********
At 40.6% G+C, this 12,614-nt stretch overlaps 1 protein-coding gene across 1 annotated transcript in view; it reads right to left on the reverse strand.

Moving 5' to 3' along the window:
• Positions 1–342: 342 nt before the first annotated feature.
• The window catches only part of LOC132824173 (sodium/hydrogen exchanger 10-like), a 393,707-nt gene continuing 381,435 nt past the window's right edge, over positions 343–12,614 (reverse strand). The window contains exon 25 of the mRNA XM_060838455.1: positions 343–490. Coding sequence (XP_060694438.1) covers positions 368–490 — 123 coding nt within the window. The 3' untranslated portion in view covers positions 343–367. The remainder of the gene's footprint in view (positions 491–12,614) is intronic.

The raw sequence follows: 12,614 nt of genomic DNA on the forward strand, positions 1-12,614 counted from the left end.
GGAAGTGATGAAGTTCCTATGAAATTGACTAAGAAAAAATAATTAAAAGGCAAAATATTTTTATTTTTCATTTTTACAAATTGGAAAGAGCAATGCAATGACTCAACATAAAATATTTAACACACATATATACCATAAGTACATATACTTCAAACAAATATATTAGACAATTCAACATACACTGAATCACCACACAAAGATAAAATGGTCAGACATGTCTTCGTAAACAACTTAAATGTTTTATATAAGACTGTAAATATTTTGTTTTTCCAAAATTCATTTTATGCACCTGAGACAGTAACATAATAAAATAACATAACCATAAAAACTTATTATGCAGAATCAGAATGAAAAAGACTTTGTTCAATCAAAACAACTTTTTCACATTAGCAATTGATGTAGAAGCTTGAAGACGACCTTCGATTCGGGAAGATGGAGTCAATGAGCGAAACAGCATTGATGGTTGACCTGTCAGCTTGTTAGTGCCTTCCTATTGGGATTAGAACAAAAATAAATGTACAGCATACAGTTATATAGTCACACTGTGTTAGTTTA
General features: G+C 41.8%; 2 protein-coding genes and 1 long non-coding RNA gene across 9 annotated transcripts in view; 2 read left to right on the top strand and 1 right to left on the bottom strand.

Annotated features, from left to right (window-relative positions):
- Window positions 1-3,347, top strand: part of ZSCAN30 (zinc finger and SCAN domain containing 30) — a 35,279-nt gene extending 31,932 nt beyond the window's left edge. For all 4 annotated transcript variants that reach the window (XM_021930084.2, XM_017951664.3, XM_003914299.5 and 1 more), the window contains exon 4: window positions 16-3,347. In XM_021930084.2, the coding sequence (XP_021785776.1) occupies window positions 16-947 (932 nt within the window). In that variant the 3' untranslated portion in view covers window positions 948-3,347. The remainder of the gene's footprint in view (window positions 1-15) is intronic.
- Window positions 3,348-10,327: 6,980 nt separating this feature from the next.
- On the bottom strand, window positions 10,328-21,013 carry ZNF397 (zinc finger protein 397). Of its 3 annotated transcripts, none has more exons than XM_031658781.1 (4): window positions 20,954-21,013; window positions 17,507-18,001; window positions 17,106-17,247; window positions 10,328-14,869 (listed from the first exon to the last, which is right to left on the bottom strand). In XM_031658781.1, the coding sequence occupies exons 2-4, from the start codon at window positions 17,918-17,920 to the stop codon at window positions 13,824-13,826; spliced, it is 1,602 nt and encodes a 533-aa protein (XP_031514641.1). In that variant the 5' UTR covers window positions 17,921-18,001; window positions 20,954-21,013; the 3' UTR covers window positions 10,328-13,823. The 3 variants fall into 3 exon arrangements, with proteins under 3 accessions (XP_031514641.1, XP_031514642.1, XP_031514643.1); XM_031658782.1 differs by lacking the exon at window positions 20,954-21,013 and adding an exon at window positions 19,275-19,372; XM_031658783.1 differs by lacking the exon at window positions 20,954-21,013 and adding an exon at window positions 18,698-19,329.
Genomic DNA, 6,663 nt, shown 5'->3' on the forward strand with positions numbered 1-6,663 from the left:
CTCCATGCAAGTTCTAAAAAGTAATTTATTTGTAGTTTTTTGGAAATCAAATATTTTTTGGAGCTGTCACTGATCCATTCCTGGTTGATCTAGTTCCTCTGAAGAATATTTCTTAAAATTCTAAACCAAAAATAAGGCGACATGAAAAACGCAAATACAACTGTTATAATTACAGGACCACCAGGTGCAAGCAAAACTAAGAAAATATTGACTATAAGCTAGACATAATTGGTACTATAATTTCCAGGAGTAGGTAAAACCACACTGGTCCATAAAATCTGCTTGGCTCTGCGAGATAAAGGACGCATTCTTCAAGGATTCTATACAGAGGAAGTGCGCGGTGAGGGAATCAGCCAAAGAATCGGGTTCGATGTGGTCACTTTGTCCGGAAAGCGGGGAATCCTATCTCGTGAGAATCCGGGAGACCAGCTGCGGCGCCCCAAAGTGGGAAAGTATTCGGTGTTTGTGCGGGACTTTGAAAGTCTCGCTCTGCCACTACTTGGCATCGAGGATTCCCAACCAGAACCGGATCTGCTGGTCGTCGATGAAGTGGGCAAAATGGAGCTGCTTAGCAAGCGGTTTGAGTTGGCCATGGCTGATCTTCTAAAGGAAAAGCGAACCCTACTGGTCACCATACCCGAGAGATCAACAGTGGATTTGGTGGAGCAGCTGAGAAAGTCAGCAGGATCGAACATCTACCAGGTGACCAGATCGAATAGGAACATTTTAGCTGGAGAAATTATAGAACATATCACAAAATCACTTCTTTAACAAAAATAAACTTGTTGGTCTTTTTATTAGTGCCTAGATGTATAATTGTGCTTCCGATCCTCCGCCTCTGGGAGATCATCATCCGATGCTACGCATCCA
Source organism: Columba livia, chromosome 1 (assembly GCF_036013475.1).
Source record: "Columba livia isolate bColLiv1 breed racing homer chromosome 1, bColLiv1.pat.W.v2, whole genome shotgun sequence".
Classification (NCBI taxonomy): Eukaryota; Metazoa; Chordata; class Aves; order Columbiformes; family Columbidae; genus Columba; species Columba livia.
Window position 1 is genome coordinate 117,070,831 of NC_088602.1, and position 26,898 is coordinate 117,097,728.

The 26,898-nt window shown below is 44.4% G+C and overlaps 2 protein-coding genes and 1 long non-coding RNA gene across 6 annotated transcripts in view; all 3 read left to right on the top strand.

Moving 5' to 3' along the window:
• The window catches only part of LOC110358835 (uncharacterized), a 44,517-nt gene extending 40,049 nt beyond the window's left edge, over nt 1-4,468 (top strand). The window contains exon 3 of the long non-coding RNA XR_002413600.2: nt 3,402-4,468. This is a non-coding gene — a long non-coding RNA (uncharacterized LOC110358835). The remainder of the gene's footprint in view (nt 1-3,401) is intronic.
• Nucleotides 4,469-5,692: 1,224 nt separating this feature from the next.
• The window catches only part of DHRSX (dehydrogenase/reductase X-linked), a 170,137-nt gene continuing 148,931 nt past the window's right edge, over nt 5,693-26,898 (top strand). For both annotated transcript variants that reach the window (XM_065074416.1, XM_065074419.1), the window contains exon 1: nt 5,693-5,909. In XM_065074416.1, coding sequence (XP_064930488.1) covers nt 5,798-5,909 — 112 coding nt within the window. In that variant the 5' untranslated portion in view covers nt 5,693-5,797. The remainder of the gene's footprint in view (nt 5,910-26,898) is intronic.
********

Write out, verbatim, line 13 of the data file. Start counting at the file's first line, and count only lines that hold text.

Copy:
CTCCATGCAAGTTCTAAAAAGTAATTTATTTGTAGTTTTTTGGAAATCAAATATTTTTTGGAGCTGTCACTGATCCATTCCTGGTTGATCTAGTTCCTCTGAAGAATATTTCTTAAAATTCTAAACCAAAAATAAGGCGACATGAAAAACGCAAATACAACTGTTATAATTACAGGACCACCAGGTGCAAGCAAAACTAAGAAAATATTGACTATAAGCTAGACATAATTGGTACTATAATTTCCAGGAGTAGGTAAAACCACACTGGTCCATAAAATCTGCTTGGCTCTGCGAGATAAAGGACGCATTCTTCAAGGATTCTATACAGAGGAAGTGCGCGGTGAGGGAATCAGCCAAAGAATCGGGTTCGATGTGGTCACTTTGTCCGGAAAGCGGGGAATCCTATCTCGTGAGAATCCGGGAGACCAGCTGCGGCGCCCCAAAGTGGGAAAGTATTCGGTGTTTGTGCGGGACTTTGAAAGTCTCGCTCTGCCACTACTTGGCATCGAGGATTCCCAACCAGAACCGGATCTGCTGGTCGTCGATGAAGTGGGCAAAATGGAGCTGCTTAGCAAGCGGTTTGAGTTGGCCATGGCTGATCTTCTAAAGGAAAAGCGAACCCTACTGGTCACCATACCCGAGAGATCAACAGTGGATTTGGTGGAGCAGCTGAGAAAGTCAGCAGGATCGAACATCTACCAGGTGACCAGATCGAATAGGAACATTTTAGCTGGAGAAATTATAGAACATATCACAAAATCACTTCTTTAACAAAAATAAACTTGTTGGTCTTTTTATTAGTGCCTAGATGTATAATTGTGCTTCCGATCCTCCGCCTCTGGGAGATCATCATCCGATGCTACGCATCCA